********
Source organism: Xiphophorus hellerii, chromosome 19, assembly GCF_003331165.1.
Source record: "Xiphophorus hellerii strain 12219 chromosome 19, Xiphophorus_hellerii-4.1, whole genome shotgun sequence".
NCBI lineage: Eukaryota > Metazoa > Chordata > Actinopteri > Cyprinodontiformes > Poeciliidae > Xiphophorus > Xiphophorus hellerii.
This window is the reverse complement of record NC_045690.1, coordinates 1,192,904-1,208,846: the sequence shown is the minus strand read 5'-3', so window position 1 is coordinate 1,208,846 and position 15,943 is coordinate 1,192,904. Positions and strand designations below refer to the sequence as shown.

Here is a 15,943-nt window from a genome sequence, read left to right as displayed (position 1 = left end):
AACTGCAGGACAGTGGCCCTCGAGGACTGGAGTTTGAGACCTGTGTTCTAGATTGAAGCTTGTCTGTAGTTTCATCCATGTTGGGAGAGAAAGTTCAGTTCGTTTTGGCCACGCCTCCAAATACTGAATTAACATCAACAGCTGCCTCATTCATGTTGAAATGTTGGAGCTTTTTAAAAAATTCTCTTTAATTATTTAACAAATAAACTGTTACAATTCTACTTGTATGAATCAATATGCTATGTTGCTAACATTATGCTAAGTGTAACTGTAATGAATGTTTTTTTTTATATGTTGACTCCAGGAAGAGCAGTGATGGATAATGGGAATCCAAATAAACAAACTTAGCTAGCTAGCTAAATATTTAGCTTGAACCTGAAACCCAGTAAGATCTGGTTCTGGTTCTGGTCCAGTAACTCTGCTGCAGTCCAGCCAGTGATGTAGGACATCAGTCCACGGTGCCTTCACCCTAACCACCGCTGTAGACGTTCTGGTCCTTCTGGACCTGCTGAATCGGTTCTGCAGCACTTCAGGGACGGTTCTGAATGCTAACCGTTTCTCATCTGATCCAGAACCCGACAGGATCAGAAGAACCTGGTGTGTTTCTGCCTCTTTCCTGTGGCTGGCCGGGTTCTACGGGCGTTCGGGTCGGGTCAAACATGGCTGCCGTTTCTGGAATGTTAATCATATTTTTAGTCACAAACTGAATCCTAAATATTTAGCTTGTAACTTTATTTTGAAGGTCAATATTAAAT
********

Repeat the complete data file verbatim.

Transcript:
Source organism: Xiphophorus hellerii, chromosome 19, assembly GCF_003331165.1.
Source record: "Xiphophorus hellerii strain 12219 chromosome 19, Xiphophorus_hellerii-4.1, whole genome shotgun sequence".
NCBI lineage: Eukaryota > Metazoa > Chordata > Actinopteri > Cyprinodontiformes > Poeciliidae > Xiphophorus > Xiphophorus hellerii.
This window is the reverse complement of record NC_045690.1, coordinates 1,192,904-1,208,846: the sequence shown is the minus strand read 5'-3', so window position 1 is coordinate 1,208,846 and position 15,943 is coordinate 1,192,904. Positions and strand designations below refer to the sequence as shown.

Here is a 15,943-nt window from a genome sequence, read left to right as displayed (position 1 = left end):
AACTGCAGGACAGTGGCCCTCGAGGACTGGAGTTTGAGACCTGTGTTCTAGATTGAAGCTTGTCTGTAGTTTCATCCATGTTGGGAGAGAAAGTTCAGTTCGTTTTGGCCACGCCTCCAAATACTGAATTAACATCAACAGCTGCCTCATTCATGTTGAAATGTTGGAGCTTTTTAAAAAATTCTCTTTAATTATTTAACAAATAAACTGTTACAATTCTACTTGTATGAATCAATATGCTATGTTGCTAACATTATGCTAAGTGTAACTGTAATGAATGTTTTTTTTTATATGTTGACTCCAGGAAGAGCAGTGATGGATAATGGGAATCCAAATAAACAAACTTAGCTAGCTAGCTAAATATTTAGCTTGAACCTGAAACCCAGTAAGATCTGGTTCTGGTTCTGGTCCAGTAACTCTGCTGCAGTCCAGCCAGTGATGTAGGACATCAGTCCACGGTGCCTTCACCCTAACCACCGCTGTAGACGTTCTGGTCCTTCTGGACCTGCTGAATCGGTTCTGCAGCACTTCAGGGACGGTTCTGAATGCTAACCGTTTCTCATCTGATCCAGAACCCGACAGGATCAGAAGAACCTGGTGTGTTTCTGCCTCTTTCCTGTGGCTGGCCGGGTTCTACGGGCGTTCGGGTCGGGTCAAACATGGCTGCCGTTTCTGGAATGTTAATCATATTTTTAGTCACAAACTGAATCCTAAATATTTAGCTTGTAACTTTATTTTGAAGGTCAATATTAAAT